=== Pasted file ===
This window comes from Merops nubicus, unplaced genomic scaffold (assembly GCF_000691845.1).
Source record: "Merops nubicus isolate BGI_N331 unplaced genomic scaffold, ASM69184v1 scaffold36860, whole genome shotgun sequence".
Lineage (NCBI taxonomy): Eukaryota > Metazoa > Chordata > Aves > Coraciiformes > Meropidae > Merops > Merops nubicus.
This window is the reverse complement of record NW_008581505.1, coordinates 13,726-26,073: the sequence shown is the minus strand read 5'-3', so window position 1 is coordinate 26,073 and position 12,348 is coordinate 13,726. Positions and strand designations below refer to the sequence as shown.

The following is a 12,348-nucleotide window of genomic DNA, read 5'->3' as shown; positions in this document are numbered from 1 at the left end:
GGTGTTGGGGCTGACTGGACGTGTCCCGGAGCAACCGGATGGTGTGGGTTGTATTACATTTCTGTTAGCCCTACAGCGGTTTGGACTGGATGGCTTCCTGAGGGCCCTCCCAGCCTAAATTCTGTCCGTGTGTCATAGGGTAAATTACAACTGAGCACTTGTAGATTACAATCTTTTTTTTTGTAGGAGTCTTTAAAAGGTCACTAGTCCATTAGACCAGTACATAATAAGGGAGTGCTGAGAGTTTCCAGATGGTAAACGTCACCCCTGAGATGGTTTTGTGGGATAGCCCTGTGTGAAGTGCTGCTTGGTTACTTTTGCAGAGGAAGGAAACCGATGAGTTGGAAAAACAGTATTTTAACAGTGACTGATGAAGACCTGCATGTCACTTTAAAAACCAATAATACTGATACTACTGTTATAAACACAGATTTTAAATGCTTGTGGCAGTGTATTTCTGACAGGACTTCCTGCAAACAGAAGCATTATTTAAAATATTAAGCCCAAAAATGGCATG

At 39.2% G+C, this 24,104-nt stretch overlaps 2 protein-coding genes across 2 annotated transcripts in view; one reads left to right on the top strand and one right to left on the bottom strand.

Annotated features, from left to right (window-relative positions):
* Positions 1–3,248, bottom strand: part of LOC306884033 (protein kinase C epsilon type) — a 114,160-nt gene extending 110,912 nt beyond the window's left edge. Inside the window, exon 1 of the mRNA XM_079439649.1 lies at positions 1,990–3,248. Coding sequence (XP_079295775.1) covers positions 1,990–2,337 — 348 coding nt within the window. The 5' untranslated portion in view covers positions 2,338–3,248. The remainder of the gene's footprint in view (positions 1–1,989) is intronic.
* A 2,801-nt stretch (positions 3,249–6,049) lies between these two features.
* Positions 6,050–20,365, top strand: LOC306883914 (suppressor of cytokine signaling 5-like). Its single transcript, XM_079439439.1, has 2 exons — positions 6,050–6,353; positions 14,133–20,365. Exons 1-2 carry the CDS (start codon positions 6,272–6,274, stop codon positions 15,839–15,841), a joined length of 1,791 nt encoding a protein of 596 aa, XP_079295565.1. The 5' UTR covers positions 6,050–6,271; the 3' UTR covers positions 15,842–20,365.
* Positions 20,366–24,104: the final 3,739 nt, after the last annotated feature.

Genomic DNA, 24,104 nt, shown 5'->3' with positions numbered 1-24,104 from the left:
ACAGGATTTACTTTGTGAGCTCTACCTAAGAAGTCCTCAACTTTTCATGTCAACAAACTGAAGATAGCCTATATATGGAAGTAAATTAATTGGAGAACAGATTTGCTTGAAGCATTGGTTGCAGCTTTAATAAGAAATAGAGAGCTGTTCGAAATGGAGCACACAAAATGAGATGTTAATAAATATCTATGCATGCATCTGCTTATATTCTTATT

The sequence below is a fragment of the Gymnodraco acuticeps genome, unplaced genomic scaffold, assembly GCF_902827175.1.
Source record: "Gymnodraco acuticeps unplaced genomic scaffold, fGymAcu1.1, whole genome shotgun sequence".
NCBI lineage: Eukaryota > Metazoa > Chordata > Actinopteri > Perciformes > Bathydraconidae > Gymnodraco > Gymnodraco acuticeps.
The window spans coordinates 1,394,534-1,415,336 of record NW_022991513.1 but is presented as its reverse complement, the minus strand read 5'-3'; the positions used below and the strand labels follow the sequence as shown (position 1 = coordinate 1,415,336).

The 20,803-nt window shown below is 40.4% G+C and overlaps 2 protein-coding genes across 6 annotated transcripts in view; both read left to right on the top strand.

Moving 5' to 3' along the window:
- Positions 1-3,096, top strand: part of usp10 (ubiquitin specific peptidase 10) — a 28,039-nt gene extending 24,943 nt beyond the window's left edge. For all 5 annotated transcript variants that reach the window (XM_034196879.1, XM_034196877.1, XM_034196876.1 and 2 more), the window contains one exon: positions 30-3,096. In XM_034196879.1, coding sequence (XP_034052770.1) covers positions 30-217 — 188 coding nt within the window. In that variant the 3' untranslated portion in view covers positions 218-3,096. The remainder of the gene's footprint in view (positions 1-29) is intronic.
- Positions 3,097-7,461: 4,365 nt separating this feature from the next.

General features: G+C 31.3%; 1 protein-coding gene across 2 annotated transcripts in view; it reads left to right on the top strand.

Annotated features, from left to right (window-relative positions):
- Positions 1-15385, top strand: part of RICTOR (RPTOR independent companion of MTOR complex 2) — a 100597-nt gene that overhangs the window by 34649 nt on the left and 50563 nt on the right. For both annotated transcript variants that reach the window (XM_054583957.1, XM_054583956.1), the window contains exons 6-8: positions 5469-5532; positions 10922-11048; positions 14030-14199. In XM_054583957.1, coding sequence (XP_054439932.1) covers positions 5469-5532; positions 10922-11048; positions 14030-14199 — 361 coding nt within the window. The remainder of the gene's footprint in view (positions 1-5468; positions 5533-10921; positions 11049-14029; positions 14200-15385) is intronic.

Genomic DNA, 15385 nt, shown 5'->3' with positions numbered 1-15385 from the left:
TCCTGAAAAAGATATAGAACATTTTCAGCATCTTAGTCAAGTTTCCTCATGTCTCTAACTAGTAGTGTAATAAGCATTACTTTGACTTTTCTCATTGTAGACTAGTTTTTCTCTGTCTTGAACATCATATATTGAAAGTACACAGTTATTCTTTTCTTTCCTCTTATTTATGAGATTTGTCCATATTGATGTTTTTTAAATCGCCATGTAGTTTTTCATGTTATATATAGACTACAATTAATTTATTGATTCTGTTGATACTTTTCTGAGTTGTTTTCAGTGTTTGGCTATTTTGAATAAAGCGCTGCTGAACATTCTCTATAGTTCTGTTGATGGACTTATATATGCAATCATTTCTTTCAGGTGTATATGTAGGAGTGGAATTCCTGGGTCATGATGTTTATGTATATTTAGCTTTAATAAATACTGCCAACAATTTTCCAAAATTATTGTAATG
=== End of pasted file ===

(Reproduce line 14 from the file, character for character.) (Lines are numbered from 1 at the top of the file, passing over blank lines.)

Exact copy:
ACAGGATTTACTTTGTGAGCTCTACCTAAGAAGTCCTCAACTTTTCATGTCAACAAACTGAAGATAGCCTATATATGGAAGTAAATTAATTGGAGAACAGATTTGCTTGAAGCATTGGTTGCAGCTTTAATAAGAAATAGAGAGCTGTTCGAAATGGAGCACACAAAATGAGATGTTAATAAATATCTATGCATGCATCTGCTTATATTCTTATT